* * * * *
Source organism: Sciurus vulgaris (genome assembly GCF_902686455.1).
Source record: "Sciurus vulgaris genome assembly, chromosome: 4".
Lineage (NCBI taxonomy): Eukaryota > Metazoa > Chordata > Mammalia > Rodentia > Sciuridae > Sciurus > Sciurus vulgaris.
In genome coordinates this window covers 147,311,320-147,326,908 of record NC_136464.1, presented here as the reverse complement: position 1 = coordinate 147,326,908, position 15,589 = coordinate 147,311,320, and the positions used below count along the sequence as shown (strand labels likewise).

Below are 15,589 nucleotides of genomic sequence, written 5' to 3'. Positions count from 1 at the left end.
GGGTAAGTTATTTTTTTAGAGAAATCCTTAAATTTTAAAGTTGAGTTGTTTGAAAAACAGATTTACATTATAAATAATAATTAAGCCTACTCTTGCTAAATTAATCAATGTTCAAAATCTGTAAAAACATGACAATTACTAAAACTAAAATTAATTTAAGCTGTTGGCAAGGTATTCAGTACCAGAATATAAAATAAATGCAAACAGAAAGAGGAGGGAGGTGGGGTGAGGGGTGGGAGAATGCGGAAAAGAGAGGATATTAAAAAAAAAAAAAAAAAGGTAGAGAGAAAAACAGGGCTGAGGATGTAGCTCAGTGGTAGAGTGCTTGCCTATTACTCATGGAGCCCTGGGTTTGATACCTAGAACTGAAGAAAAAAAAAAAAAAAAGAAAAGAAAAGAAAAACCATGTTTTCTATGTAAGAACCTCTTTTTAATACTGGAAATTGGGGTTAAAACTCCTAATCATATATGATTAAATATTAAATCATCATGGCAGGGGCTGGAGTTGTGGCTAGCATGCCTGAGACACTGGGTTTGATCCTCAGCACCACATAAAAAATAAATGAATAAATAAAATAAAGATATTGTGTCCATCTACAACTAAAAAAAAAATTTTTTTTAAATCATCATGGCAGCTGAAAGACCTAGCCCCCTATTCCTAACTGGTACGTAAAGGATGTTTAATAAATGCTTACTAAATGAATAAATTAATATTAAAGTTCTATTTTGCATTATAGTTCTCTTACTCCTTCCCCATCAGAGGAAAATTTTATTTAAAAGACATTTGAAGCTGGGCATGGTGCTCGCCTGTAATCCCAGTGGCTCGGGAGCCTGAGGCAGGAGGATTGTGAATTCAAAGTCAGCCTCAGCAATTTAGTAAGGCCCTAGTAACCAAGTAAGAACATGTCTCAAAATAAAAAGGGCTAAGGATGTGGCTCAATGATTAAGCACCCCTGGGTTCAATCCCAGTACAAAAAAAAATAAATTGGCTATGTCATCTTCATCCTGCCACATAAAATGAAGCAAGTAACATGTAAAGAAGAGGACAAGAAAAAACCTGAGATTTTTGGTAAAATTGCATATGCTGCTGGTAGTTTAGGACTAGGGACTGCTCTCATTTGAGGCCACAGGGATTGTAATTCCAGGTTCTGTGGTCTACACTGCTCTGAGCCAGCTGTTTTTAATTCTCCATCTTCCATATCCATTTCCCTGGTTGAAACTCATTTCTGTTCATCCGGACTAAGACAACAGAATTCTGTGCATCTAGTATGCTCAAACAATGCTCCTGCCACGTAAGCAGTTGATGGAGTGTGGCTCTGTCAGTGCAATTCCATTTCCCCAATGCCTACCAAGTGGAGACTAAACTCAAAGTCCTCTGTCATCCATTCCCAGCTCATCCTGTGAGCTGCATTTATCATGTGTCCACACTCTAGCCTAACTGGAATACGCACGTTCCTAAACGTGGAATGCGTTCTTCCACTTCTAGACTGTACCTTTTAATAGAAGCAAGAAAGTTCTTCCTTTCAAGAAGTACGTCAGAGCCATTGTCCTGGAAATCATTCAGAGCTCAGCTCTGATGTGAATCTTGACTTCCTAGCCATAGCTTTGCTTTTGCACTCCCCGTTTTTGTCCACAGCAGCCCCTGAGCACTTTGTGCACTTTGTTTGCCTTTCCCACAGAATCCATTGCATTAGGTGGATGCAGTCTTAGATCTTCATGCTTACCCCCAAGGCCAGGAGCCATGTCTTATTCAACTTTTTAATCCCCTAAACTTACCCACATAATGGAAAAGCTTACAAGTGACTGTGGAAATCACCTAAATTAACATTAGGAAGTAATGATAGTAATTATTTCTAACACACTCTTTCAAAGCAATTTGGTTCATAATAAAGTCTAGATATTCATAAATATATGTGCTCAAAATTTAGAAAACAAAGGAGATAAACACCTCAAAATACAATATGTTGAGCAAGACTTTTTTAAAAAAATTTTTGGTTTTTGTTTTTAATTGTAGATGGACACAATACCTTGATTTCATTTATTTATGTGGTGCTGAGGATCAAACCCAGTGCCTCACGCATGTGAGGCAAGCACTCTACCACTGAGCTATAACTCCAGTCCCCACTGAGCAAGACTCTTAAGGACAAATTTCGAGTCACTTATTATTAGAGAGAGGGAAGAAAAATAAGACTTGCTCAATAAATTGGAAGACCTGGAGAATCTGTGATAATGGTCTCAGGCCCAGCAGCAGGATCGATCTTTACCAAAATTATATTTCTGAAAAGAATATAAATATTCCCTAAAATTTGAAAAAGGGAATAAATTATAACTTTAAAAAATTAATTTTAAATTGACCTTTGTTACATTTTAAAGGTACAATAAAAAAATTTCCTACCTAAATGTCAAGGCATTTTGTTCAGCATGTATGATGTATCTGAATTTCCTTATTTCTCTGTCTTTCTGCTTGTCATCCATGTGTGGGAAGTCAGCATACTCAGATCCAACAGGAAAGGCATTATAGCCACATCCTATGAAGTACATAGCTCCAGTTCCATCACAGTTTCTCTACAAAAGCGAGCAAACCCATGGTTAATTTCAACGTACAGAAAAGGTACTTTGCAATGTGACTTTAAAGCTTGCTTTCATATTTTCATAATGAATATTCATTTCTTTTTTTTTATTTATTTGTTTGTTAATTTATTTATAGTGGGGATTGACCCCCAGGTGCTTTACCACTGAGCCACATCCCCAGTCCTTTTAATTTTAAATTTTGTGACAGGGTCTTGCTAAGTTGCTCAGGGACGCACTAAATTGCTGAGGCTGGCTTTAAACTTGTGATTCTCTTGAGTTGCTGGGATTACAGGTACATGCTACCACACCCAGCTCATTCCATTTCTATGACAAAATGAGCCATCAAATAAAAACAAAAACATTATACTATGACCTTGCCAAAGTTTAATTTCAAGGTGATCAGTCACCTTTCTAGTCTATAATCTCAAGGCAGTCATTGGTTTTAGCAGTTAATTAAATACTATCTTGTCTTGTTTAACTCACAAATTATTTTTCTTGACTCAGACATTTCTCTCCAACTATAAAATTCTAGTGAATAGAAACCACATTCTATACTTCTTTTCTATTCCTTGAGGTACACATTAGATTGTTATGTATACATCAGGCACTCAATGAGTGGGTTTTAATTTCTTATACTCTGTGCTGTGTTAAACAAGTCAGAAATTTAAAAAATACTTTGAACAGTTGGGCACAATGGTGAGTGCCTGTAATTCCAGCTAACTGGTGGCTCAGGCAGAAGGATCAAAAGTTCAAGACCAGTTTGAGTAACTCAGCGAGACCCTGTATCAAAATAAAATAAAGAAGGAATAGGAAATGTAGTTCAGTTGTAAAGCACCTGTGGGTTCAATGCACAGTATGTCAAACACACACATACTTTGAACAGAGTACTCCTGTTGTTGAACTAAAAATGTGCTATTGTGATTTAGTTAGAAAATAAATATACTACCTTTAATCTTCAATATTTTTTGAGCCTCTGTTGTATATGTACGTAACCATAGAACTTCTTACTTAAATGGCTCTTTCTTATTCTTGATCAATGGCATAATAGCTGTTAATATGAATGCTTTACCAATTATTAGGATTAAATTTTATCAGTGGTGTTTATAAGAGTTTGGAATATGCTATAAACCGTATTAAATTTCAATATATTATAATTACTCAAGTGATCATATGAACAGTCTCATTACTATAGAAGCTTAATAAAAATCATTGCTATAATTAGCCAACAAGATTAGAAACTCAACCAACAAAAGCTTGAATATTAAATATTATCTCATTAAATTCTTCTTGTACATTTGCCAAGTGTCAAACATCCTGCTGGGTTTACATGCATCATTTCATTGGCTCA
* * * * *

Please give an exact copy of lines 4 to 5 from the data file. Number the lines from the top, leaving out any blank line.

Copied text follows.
In genome coordinates this window covers 147,311,320-147,326,908 of record NC_136464.1, presented here as the reverse complement: position 1 = coordinate 147,326,908, position 15,589 = coordinate 147,311,320, and the positions used below count along the sequence as shown (strand labels likewise).

Below are 15,589 nucleotides of genomic sequence, written 5' to 3'. Positions count from 1 at the left end.